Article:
The Tri-Cities Immigrant Coalition is working to provide opportunities for citizens of the Tri-Cities to get to know our immigrant neighbors and discuss immigration issues.
One of our planned activities are some public forums. The first is at 7 p.m. Jan. 23 in the Benton PUD Auditorium, 2721 W. 10th Ave. in Kennewick.
The focus will be the impact of immigration on our local economy.
A study published in 2017 by the National Academies of Sciences, Engineering and Medicine found that immigration results in a boost to the U.S. economy.
However, every American community is different. How does immigration affect our economy? Experts representing the farming sector, small businesses and research and education institutions will present information and take audience questions. Please join us.
Americans don’t always feel comfortable around people from other countries who may look different, speak different languages, practice different religions, and whose cultures aren’t like ours. We love our way of life, and these differences can seem threatening.
The coalition recognizes that our community changes when people from different parts of the world move here. Resistance to these changes is nothing new; concerns about immigration have occurred throughout our history.
As has always happened, after we get to know immigrants, we realize that they are not so very different from us, and we feel less threatened and more accepting. We find we still live in safe neighborhoods, send our children to good schools, work in fulfilling jobs and enjoy the rights the U.S. guarantees.
Immigrants come to the U.S. because it is a great country. They seek freedom from poverty, violence and oppression; and they come here to reunite with family.
They want to provide better lives for their children, and they want to live the American Dream. However, it’s not just people born in foreign countries who benefit when they move to the U.S. We benefit too.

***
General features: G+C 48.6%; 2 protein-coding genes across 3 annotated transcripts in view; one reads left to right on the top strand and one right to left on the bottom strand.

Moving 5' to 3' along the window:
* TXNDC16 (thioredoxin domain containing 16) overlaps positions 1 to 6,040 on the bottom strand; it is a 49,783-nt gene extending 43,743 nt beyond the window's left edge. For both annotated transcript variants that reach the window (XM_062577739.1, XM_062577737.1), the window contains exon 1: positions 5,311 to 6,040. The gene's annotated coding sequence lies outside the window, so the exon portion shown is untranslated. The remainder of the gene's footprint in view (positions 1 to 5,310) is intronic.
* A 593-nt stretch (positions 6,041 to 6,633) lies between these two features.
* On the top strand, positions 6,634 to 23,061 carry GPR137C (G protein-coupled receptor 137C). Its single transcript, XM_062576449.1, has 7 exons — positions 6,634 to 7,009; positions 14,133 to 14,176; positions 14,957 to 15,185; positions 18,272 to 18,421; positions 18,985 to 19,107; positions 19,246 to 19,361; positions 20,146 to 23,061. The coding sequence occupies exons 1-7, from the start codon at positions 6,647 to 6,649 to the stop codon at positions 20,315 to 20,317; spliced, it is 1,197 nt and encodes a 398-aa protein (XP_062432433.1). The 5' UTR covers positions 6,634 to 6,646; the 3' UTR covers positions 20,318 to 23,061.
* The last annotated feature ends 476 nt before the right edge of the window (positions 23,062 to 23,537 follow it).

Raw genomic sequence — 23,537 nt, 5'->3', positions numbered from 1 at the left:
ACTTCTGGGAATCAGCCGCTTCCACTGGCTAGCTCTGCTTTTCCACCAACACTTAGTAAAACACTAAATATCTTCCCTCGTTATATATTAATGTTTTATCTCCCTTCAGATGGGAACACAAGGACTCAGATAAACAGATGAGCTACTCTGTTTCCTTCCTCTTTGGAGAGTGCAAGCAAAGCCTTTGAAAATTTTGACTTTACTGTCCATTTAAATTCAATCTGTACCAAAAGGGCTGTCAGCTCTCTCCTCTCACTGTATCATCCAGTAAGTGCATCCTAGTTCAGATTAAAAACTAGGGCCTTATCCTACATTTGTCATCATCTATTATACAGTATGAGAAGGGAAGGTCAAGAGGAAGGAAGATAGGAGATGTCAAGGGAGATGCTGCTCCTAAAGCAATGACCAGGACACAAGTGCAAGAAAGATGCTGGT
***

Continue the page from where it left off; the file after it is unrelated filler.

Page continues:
Immigrants often fill manual labor jobs in farming, construction and the service industry that Americans don’t want to do. Or, they work in tech, research or other industries where we don’t have enough qualified Americans to fill positions.
Additionally — and we will discuss at the forum — as more Baby Boomers retire, there will not be enough native-born workers to fill the jobs created by a growing economy.
This is especially true for low-wage jobs. In fact, we will talk about how our local economy has already suffered because there is currently a farming labor shortage. Some farmers in the Tri-Cities and surrounding areas were not able to harvest their crops this past season because they weren’t able to hire enough workers.
We’ll discuss immigration and farming at greater depth on January 23, and we’ll talk about impacts of immigration on other sectors of our economy as well. We hope you will be part of this conversation.
Sonnichsen has been the Media and Communication Co-Chair of TCIC since last summer, when the group was formed. TCIC is a nonpartisan, nonprofit organization dedicated to providing the public with factual information to seek equitable solutions to immigration issues. To schedule a presentation for your group, to discuss any aspect of immigration with us, or for more information, please email us at firstname.lastname@example.org.